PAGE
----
03-02-2001, 07:08 AM
Got this url from the salar list. Very well made animation of single and double spey casts. Enjoy.
<a href="http://members.home.net/bcsteelhead/speyidex.htm" target="_blank"><!--auto-->http://members.home.net/bcsteelhead/speyidex.htm</a><!--auto-->
Cool! Tom's site has some very spoofy bait vs. fly material too.
Have you seen the mpeg clip of Dec Hogan making the reverse snap-tee on Dana Sturn's Spey Pages site?
The videos are under casting videos... a must see.
03-02-2001, 11:26 AM
I resemble that first cast! Pretty neat that reverse snap T. Looks like a double double spey and he does it over the opposite shoulder. Depending on which way the current goes I sometimes try to change hands (grip) so as to avoid the single spey. I don't find it so foreign to have my left hand up (like a lefty).
According to instructors, a good Spey caster learns all casts from all sides. I was off to a good start when I lived out there by paying attention to the left side as well as the right side. Funny how when I go back there I see how much more advanced everybody gets during the year that lapses between visits. (the majority of my two-handed casting during that year ends up being overhand casting in saltwater). The PNW guys on this board include some very proficient Spey casters. In fact some of the best on the river.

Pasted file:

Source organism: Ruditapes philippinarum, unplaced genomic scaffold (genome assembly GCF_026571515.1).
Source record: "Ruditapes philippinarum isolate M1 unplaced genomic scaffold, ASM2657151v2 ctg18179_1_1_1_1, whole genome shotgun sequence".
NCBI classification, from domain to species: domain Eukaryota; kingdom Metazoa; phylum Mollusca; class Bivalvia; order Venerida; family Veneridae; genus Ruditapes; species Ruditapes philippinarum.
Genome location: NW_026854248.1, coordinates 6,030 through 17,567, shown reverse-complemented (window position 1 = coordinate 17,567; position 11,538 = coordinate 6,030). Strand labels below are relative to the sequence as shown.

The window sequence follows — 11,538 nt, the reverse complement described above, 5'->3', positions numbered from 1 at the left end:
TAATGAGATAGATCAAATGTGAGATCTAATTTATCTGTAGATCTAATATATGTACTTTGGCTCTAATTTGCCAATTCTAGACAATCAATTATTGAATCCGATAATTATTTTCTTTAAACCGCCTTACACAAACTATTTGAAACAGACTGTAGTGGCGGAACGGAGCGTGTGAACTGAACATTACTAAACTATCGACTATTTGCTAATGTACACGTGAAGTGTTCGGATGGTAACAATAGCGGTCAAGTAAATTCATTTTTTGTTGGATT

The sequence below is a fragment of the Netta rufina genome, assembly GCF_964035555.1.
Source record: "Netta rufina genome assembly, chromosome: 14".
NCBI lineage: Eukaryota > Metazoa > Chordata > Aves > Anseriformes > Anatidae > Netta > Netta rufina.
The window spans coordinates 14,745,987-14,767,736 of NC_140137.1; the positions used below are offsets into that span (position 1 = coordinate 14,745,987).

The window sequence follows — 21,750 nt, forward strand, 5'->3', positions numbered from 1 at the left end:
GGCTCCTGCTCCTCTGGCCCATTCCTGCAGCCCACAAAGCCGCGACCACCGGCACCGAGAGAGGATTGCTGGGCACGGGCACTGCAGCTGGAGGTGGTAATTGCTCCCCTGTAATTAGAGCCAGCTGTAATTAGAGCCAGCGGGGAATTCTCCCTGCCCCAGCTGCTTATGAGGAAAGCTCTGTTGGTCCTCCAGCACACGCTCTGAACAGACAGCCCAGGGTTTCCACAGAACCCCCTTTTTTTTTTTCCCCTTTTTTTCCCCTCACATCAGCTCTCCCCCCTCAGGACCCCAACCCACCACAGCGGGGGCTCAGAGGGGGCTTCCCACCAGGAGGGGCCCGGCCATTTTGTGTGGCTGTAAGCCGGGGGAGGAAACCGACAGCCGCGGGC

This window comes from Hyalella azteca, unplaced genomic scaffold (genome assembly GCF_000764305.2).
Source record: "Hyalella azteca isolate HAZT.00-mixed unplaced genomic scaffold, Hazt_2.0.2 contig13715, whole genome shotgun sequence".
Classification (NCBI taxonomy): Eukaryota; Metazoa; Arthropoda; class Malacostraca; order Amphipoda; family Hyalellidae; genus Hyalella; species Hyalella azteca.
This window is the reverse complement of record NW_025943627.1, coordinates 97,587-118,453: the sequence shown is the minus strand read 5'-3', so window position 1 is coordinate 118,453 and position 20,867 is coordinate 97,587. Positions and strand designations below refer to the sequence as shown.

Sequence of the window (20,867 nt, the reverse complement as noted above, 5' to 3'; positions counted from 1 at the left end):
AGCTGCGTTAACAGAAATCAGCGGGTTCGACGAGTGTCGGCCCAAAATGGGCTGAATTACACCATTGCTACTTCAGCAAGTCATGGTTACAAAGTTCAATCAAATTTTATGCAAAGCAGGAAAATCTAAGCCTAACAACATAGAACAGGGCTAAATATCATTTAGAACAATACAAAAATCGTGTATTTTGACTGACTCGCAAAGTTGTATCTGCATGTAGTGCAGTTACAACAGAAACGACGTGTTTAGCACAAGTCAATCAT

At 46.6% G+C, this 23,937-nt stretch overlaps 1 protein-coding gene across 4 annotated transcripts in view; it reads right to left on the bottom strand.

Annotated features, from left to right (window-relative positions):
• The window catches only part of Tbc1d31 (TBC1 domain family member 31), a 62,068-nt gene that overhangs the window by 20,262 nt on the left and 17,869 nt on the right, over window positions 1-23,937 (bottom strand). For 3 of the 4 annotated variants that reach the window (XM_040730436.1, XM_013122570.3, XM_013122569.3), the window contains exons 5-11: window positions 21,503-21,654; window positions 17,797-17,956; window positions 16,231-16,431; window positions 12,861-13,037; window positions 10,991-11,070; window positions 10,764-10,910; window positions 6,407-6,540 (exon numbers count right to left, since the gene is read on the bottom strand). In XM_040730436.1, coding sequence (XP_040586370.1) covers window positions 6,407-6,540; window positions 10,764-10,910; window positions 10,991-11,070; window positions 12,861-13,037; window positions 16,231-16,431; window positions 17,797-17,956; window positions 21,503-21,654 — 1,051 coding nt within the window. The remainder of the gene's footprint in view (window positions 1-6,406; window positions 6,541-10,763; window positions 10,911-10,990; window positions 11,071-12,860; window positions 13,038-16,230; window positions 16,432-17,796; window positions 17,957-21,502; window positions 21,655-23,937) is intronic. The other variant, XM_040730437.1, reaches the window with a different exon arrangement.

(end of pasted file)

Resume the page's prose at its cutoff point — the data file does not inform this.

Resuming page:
My logic behind a decision to single Spey cast or opposite hand double Spey, etc is driven by the surrounding factors. Wind - upriver or down? Presentation - cross stream or down and across? Clearance - tight to the bank or plenty of room? Distance - screw the wind and go with my best cast, or even overhand it with a false cast.
When I fish alone, I like to work on the casts that I am least proficient at to try to bring them up to speed. Someday I hope to have no "best cast" and no "insufficient" Spey casts, so that just the conditions control what I do from both sides. Not there yet!